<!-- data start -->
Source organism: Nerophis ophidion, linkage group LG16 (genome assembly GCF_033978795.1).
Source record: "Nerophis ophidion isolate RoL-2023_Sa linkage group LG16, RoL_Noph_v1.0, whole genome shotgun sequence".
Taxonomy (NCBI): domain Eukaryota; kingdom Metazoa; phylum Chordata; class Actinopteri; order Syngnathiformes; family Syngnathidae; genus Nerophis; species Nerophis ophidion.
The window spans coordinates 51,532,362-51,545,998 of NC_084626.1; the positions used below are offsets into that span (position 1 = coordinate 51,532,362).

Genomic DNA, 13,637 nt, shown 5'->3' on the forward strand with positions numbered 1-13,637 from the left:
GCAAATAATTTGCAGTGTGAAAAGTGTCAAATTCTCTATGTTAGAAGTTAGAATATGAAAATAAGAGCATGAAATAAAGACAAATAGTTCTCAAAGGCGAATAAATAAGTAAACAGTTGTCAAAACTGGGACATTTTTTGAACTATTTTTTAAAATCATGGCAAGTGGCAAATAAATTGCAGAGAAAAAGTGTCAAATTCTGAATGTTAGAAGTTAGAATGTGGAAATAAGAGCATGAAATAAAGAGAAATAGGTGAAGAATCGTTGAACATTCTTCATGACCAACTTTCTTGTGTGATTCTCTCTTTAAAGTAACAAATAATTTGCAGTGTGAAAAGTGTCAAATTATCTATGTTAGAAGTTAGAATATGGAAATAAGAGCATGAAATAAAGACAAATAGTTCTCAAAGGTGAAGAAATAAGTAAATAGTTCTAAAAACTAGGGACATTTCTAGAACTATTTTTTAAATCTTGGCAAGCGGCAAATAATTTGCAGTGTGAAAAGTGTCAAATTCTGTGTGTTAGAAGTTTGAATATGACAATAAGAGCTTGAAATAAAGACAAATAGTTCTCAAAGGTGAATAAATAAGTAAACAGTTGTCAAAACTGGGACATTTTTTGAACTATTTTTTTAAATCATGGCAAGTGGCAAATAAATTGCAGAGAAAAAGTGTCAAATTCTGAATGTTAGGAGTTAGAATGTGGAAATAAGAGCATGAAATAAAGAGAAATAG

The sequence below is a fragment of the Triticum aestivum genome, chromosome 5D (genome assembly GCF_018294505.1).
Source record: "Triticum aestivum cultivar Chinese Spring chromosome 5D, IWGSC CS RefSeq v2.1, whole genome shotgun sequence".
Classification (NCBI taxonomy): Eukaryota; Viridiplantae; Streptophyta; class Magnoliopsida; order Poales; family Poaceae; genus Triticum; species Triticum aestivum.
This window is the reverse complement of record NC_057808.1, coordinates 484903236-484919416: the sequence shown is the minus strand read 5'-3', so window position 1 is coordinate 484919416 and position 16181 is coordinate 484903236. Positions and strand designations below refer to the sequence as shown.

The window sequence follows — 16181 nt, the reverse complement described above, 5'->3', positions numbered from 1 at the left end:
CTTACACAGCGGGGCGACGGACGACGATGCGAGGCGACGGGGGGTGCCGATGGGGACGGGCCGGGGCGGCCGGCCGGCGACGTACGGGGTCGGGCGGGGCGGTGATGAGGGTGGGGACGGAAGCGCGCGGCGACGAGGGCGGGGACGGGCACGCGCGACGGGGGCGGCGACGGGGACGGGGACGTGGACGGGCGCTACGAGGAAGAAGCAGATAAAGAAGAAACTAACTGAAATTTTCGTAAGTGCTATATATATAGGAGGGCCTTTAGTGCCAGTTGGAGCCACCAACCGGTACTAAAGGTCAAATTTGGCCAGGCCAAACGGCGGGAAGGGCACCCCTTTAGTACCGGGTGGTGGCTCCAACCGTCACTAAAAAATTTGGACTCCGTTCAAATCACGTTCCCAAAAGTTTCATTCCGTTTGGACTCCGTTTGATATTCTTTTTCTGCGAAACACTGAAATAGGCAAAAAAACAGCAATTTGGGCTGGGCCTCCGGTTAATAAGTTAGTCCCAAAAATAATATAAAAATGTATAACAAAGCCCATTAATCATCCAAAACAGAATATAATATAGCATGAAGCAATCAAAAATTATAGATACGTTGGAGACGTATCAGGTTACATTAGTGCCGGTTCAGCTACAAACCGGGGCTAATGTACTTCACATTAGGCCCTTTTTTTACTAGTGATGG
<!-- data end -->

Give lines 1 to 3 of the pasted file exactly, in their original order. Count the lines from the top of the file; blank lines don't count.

Source organism: Nerophis ophidion, linkage group LG16 (genome assembly GCF_033978795.1).
Source record: "Nerophis ophidion isolate RoL-2023_Sa linkage group LG16, RoL_Noph_v1.0, whole genome shotgun sequence".
Taxonomy (NCBI): domain Eukaryota; kingdom Metazoa; phylum Chordata; class Actinopteri; order Syngnathiformes; family Syngnathidae; genus Nerophis; species Nerophis ophidion.